Japan’s emergency has provoked sympathy around the world, including from its near neighbor China, with whom relations have been traditionally tense.
China has acted fast, sending disaster relief and organizing the evacuation of its own citizens from the disaster zone. This disaster also has caused some Chinese to view Japan through fresh eyes.
China’s 15-person search-and-rescue team was dispatched speedily to the Japanese quake zone. This was in part to reciprocate the help given by a Japanese military team that aided China after its own massive earthquake in Sichuan three years ago. As the first Japanese troops in China since the end of the brutal Japanese occupation, their presence was politically charged.
When China’s Premier Wen Jiabao gave his annual press conference Monday, it was hard not to wonder whether troubled bilateral ties were the reason it took him 2 1/2 hours to get around to expressing his condolences.
“I want to use today’s opportunity to extend our deep condolences over the lost lives in this disaster and express our sincere sympathy to the Japanese people,” he said, just before winding up. “China is also a country that is prone to earthquake disasters, and we fully empathize with how Japanese feel now.”
China is stepping up. It’s sending $4.5 million worth of rescue materials, including blankets and flashlights. Beijing has promised more, if necessary.
China’s coast guard says it has a cutter on standby to help Japan’s earthquake relief operations. If that mission goes ahead, it would mark the Chinese coast guard’s first-ever participation in an international relief effort.
From the humanitarian perspective, I support it. But from a historical perspective, I do not. People my age believe Japan ought to be wiped out. During the Japanese occupation, they killed so many Chinese people.
– Zhang Qinglong, 66
But many Chinese, like 66-year-old Zhang Qinglong, are conflicted about this aid.
“From the humanitarian perspective, I support it,” he says. “But from a historical perspective, I do not. People my age believe Japan ought to be wiped out. During the Japanese occupation, they killed so many Chinese people.”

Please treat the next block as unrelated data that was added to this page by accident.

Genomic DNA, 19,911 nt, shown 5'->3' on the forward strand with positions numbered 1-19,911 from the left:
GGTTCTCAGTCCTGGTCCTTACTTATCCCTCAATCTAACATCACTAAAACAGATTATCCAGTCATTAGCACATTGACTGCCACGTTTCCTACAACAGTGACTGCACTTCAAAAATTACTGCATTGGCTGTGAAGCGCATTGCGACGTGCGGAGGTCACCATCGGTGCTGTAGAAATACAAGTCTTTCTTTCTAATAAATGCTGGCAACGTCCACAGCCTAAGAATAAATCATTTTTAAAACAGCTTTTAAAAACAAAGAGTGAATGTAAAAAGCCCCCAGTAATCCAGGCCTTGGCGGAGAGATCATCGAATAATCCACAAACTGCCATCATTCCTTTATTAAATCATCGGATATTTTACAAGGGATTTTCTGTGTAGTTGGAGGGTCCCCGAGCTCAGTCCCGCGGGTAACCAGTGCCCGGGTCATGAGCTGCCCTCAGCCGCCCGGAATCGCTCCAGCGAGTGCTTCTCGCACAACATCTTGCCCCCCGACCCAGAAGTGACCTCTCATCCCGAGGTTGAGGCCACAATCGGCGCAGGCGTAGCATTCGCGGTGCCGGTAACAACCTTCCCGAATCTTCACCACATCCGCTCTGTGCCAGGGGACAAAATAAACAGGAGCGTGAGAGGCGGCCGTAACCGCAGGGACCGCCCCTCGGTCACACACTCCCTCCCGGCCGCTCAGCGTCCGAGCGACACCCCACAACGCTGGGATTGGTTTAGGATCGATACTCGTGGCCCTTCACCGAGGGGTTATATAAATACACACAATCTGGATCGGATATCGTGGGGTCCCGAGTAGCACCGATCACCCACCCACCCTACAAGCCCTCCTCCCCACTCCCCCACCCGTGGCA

On the streets, instinctive anti-Japanese nationalism is not unusual. Shockingly, online posts have been written celebrating Japan’s misfortune. But at the same time, a new respect is emerging for Japanese virtues. People have seen pictures of orderly queues of evacuees, they’ve noticed the care and courtesy with which Japanese survivors have treated each other, and they’ve commented upon the lack of price-gouging in the Japanese quake zone. This stands in stark contrast to what happened after China’s earthquake, prompting some introspection.
“I am amazed at how well the Japanese are behaving,” says Tang Zhaoxin, “and I think we should enhance the quality of our national behavior.”
“Japanese are very cultivated, mainly because of their education. They remained calm in the face of disaster,” says Mr. Hai, admiringly.
“These are barbs aimed directly at China,” says Kaiser Kuo, head of international communications at the Chinese search engine Baidu, who’s been tracking online response to the Japanese disaster.
One particular example that has sparked interest among Chinese netizens is a description of how Japanese teachers shielded their students with their own bodies during the tremors. This stands in stark contrast to the behavior of one infamous Chinese teacher, Fan Meizhong, during the Sichuan earthquake. He was nicknamed Runner Fan for being the first to flee when the earth began moving, abandoning his students inside the classroom, as he ran to the safety of a playing field.
Kuo says the shift in tone toward Japan is significant.
“This really is the first time that I’ve seen a broad netizen response toward Japan swing in the direction of genuine admiration for some aspects of Japanese culture,” he says.
Even the Communist Party mouthpiece has softened its tone.
“We have already seen People’s Daily come out with editorials really excoriating people who’ve been harsh on Japan, who’ve shown a lack of sympathy,” says Kuo. “It’s an unusual thing to see — editorial direction that encourages you to be sympathetic to Japan is a rarity indeed. But I’m very encouraged by it.”
Millions of Chinese have clicked on links to “Pray for Japan.” And a video has been posted online with words of encouragement for Japan from the victims of the Sichuan earthquake. The message: “Be strong.”
What’s not yet clear is whether this burst of neighborly concern will have a lasting effect on ties. If radiation from Japan starts to be detected in China, that sympathy could be very short-lived indeed.